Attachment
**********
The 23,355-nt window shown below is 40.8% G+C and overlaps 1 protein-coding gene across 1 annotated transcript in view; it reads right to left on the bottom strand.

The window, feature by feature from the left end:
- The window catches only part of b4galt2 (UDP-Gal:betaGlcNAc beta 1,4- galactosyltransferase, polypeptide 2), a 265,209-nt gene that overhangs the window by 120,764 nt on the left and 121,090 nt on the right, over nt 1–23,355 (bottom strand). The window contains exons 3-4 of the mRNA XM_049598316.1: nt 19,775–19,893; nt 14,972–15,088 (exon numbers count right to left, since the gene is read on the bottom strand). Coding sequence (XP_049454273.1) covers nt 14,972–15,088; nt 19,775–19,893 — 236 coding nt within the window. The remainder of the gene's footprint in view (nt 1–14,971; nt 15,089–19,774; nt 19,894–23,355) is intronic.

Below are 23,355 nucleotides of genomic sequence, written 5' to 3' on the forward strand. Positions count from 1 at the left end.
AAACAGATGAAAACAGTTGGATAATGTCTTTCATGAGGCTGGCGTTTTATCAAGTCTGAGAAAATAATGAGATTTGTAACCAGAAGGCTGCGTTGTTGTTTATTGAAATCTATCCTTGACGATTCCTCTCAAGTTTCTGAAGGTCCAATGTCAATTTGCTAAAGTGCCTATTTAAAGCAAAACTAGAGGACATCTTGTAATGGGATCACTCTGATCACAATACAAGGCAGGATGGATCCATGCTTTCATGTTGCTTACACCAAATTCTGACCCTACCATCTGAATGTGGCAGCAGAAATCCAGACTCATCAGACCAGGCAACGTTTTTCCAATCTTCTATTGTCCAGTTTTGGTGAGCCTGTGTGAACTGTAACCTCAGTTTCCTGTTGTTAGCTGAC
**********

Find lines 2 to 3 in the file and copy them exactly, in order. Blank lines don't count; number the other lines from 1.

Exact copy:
The window, feature by feature from the left end:
- The window catches only part of b4galt2 (UDP-Gal:betaGlcNAc beta 1,4- galactosyltransferase, polypeptide 2), a 265,209-nt gene that overhangs the window by 120,764 nt on the left and 121,090 nt on the right, over nt 1–23,355 (bottom strand). The window contains exons 3-4 of the mRNA XM_049598316.1: nt 19,775–19,893; nt 14,972–15,088 (exon numbers count right to left, since the gene is read on the bottom strand). Coding sequence (XP_049454273.1) covers nt 14,972–15,088; nt 19,775–19,893 — 236 coding nt within the window. The remainder of the gene's footprint in view (nt 1–14,971; nt 15,089–19,774; nt 19,894–23,355) is intronic.